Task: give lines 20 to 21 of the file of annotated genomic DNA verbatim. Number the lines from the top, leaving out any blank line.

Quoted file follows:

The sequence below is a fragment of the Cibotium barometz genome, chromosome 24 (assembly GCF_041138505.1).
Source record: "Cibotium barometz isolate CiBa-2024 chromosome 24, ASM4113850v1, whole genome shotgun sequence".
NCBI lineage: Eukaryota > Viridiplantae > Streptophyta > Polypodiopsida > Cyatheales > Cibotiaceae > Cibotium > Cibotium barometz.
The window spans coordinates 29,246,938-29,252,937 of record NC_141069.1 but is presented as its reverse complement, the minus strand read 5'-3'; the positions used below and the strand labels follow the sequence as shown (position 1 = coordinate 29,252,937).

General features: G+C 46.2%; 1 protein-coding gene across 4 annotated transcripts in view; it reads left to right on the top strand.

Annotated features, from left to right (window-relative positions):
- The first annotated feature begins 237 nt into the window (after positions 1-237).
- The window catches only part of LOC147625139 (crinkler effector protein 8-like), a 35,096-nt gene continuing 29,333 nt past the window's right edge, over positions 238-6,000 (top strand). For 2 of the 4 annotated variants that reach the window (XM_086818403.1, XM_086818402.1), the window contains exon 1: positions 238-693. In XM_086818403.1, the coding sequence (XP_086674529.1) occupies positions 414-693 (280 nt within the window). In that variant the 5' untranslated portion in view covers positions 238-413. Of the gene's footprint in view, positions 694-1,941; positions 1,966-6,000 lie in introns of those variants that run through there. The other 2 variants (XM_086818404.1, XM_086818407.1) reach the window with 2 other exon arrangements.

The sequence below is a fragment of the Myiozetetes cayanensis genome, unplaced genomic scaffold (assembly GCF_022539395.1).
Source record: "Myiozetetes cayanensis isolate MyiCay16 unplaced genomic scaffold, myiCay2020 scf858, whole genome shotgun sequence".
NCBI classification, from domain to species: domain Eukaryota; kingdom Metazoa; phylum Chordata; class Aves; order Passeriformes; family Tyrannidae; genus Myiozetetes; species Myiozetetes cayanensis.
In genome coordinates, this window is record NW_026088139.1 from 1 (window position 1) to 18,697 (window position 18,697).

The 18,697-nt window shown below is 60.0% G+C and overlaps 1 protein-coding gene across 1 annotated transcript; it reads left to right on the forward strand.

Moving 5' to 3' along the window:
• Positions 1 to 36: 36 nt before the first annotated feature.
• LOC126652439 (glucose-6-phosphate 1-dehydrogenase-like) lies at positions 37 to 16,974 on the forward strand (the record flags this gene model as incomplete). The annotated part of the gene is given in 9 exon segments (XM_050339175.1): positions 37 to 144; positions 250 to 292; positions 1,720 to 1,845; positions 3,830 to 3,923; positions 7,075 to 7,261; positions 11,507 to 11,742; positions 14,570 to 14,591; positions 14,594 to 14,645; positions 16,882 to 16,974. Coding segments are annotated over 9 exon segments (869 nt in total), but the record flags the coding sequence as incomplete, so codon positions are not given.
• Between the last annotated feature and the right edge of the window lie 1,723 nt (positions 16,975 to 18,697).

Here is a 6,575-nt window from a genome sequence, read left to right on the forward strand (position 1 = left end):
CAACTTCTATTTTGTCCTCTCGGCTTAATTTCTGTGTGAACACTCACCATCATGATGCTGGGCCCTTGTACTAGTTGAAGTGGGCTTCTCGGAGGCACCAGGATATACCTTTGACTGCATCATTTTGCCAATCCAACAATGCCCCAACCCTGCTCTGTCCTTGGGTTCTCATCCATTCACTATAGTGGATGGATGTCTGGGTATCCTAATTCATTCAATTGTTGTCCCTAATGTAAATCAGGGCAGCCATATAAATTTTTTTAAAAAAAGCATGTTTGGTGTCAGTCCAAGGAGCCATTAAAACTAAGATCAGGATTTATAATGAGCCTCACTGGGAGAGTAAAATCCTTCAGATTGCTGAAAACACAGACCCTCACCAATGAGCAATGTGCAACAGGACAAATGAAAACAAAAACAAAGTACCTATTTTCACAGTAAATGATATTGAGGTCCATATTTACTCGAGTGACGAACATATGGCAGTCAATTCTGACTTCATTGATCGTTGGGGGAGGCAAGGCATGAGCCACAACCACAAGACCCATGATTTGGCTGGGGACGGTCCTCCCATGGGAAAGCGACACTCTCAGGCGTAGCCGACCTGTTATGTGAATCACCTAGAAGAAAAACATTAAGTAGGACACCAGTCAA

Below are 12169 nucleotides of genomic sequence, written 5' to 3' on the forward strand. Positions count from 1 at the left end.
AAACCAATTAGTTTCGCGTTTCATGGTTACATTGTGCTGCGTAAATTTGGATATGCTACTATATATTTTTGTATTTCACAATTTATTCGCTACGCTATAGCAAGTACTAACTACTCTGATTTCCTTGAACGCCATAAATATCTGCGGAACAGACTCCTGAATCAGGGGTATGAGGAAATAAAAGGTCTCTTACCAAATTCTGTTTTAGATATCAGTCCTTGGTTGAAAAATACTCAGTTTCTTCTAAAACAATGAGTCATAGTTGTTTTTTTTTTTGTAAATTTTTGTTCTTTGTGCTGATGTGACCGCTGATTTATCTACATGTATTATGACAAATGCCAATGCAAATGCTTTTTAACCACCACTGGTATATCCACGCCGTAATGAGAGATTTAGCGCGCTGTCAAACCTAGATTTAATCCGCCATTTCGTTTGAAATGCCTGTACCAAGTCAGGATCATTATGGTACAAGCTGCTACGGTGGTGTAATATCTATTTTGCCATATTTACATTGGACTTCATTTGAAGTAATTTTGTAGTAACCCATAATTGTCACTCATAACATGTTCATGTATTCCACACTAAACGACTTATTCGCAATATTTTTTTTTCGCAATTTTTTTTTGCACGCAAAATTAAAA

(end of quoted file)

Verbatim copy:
Below are 12169 nucleotides of genomic sequence, written 5' to 3' on the forward strand. Positions count from 1 at the left end.
AAACCAATTAGTTTCGCGTTTCATGGTTACATTGTGCTGCGTAAATTTGGATATGCTACTATATATTTTTGTATTTCACAATTTATTCGCTACGCTATAGCAAGTACTAACTACTCTGATTTCCTTGAACGCCATAAATATCTGCGGAACAGACTCCTGAATCAGGGGTATGAGGAAATAAAAGGTCTCTTACCAAATTCTGTTTTAGATATCAGTCCTTGGTTGAAAAATACTCAGTTTCTTCTAAAACAATGAGTCATAGTTGTTTTTTTTTTTGTAAATTTTTGTTCTTTGTGCTGATGTGACCGCTGATTTATCTACATGTATTATGACAAATGCCAATGCAAATGCTTTTTAACCACCACTGGTATATCCACGCCGTAATGAGAGATTTAGCGCGCTGTCAAACCTAGATTTAATCCGCCATTTCGTTTGAAATGCCTGTACCAAGTCAGGATCATTATGGTACAAGCTGCTACGGTGGTGTAATATCTATTTTGCCATATTTACATTGGACTTCATTTGAAGTAATTTTGTAGTAACCCATAATTGTCACTCATAACATGTTCATGTATTCCACACTAAACGACTTATTCGCAATATTTTTTTTTCGCAATTTTTTTTTGCACGCAAAATTAAAA